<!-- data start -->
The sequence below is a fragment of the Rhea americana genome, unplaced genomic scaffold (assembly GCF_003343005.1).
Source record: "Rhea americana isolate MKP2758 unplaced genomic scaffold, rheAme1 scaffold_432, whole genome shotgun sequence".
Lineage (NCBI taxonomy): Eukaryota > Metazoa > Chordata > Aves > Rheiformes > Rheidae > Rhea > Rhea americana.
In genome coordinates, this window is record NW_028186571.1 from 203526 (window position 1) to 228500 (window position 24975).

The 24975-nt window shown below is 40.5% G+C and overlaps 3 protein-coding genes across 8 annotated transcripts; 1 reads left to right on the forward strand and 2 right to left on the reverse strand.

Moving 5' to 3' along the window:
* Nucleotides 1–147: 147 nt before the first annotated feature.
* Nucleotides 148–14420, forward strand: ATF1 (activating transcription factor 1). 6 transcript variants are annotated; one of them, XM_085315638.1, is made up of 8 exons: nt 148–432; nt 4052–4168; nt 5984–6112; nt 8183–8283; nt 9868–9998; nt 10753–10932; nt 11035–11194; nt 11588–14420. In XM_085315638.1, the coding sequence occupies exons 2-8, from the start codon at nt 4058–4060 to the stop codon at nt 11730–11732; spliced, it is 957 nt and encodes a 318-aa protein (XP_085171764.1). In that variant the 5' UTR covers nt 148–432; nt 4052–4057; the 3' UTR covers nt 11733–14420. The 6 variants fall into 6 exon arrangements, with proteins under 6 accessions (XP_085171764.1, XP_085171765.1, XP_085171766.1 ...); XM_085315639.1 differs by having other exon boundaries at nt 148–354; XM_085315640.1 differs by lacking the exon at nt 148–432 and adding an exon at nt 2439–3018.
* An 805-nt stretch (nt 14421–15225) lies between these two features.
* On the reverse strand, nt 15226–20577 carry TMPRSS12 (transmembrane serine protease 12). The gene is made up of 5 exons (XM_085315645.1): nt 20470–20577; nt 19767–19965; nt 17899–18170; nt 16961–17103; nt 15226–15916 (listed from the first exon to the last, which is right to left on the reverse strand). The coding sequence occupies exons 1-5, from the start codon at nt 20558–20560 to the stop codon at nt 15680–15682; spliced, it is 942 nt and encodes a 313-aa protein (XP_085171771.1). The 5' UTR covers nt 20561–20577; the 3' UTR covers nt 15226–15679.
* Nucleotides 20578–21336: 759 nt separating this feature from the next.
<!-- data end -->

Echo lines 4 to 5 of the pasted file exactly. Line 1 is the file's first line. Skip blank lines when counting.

In genome coordinates, this window is record NW_028186571.1 from 203526 (window position 1) to 228500 (window position 24975).

The 24975-nt window shown below is 40.5% G+C and overlaps 3 protein-coding genes across 8 annotated transcripts; 1 reads left to right on the forward strand and 2 right to left on the reverse strand.